Current Affairs Daily Telegraph: Prague fourth best city for young expat life
Britain's Daily Telegraph newspaper has just published a list of the top twenty places for young people to emigrate, and the Czech capital Prague came in fourth. "Beautiful and only a short flight away from Britain, Prague offers all the stability of Europe with not requiring a new language, and it has the best beer in the world," that's according to the Telegraph at least. So is Prague as an expat destination all it's cracked up to be?
There’s an international flavour to this playground in a popular park in Prague’s Vinohrady district – and for good reason. Prague is home to thousands of expats from Europe and beyond. Many come because of work – the city is home to a number of major international companies who’ve outsourced their businesses here – others, including this reporter, because they came for a while and simply stayed, or in my case returned the following year and stayed for good.
Among them is Carole Spiller-Lissi from Switzerland, speaking in her native Italian to her daughter Amelie. Carole came to Prague four years ago with her Czech-born husband Michal, who’s a country manager for a large European chocolate manufacturer. She divides her time between motherhood and freelance management consultancy, and says Prague is an ideal place for a family.
“It’s a beautiful city to live in. Every weekend you can discover something new, some new corner, something really nice to look at. You can have a beautiful life in Prague, it’s a small city but it offers every day something you can do, there’s a huge cultural offer. And for kids it’s fantastic. Czechs are really children-oriented, child friendly. So this is really good.”
According to official Czech statistics Carole is one of 557 Swiss citizens living in the Czech Republic, most of them in Prague. That number is dwarfed by the 15,000 Germans, 3,000 Frenchmen, 5,000 Britons, and 6,000 Americans, mostly expat business people, teachers and students. They form mini-communities of their own; the streets of Prague, especially affluent districts such as Vinohrady, echo to the sound of foreign languages from around the world. Charles Grant works for a large accounting firm which established its regional headquarters in Prague. We met in a French-run cafe to discuss the findings of the Telegraph survey.
“I’m not surprised it’s come so high up in the survey. I think the reason the Czech Republic as a whole punches above its weight financially is because it’s been so successful attracting companies to come and work here, financial investors to come and live here. Here you’re in the centre of Europe; I mean, Vienna is further east than Prague. So there’s a location thing, slightly a climate thing, and if you live in this little expat bubble, you do live in a beautiful old town, in a nice flat, 1920s flat with high ceilings and parquet floors, or you live in a lovely commuter village with this ready-made community around you. So if you put it through that very distinct expat lens, it’s a nice lifestyle. So Prague is geared up to accept people with English as a second language.”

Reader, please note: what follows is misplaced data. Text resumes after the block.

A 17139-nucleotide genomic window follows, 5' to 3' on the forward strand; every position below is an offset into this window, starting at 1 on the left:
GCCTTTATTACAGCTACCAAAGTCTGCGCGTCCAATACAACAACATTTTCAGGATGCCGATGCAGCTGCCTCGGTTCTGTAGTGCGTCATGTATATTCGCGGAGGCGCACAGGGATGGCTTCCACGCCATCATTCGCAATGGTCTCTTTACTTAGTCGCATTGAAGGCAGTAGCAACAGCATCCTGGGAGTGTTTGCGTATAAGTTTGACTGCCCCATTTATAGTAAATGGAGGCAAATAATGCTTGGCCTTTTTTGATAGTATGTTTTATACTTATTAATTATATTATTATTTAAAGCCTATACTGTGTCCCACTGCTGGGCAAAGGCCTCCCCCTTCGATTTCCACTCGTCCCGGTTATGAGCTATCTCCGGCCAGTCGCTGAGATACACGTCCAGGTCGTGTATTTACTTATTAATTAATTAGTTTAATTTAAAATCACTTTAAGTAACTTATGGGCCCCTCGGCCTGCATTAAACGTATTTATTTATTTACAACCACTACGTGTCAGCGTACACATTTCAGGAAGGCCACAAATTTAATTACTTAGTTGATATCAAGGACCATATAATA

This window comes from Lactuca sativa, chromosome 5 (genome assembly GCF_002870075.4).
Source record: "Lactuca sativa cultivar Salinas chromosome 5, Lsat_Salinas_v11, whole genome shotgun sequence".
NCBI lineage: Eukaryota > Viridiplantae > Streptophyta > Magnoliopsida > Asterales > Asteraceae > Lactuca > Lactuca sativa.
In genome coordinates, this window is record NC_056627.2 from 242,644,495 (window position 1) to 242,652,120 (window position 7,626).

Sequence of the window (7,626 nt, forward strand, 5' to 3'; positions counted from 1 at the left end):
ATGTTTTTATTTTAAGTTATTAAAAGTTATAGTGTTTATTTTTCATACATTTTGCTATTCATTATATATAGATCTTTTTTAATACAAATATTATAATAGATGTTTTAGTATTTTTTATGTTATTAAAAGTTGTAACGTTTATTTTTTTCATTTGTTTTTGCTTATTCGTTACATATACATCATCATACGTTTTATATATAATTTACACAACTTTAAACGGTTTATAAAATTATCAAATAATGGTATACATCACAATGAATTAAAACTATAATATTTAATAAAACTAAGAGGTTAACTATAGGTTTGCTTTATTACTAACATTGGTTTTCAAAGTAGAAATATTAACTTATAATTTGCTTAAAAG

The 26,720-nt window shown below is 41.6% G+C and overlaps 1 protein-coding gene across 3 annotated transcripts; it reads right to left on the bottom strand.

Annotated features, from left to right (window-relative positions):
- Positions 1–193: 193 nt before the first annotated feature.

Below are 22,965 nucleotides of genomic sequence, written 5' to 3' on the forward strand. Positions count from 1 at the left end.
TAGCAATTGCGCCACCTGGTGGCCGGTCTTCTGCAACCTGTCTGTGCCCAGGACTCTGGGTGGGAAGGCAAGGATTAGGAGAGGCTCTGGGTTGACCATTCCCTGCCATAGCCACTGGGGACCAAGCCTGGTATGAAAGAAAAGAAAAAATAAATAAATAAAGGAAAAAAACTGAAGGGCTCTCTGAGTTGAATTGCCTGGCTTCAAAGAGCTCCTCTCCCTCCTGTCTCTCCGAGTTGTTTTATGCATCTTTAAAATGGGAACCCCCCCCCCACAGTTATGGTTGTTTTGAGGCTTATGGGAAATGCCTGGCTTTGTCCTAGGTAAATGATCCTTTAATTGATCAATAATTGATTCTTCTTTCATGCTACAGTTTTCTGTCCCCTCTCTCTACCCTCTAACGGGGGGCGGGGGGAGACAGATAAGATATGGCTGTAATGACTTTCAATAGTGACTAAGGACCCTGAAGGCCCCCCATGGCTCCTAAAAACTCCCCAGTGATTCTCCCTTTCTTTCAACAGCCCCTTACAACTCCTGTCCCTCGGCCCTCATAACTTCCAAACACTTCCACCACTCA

Although as Charles went on to explain, that’s fine for business, but for personal relationships with the locals, expats tend to hit a wall without some command of Czech. Indeed it wouldn’t be unkind to say that Czechs are not, in general, the friendliest or most open of people when it comes to welcoming foreigners – that certainly takes time, and patience, and getting used to, as Carole told me.
“The biggest downside is the closed mentality. What we can observe in Prague – and it might be different outside of Prague – but in Prague it is like that, people are closed, are reserved. You go to a shop and two months after you’ve lived here you’ve learnt that you’re not surprised that people don’t smile at you, either in a shop or a restaurant; you’re not the king as a client, or as a guest. And you have to get used to it. And it takes a long time and even now sometimes I’m really bothered about that, and I just say – it’s just like that, it’s a mentality thing, and you have to get used to it.”
More and more foreigners are, it seems, getting used to it, which is one reason why Prague came fourth on the Daily Telegraph’s list of top twenty destinations for young expats, after Warsaw, Phnom Penh and Bangkok. There’s only one aspect of that survey I’d take issue with – the idea that you can live here happily without learning Czech. You can certainly survive with English, hand gestures and a dictionary, but learning the local language adds a whole new dimension to life in Prague.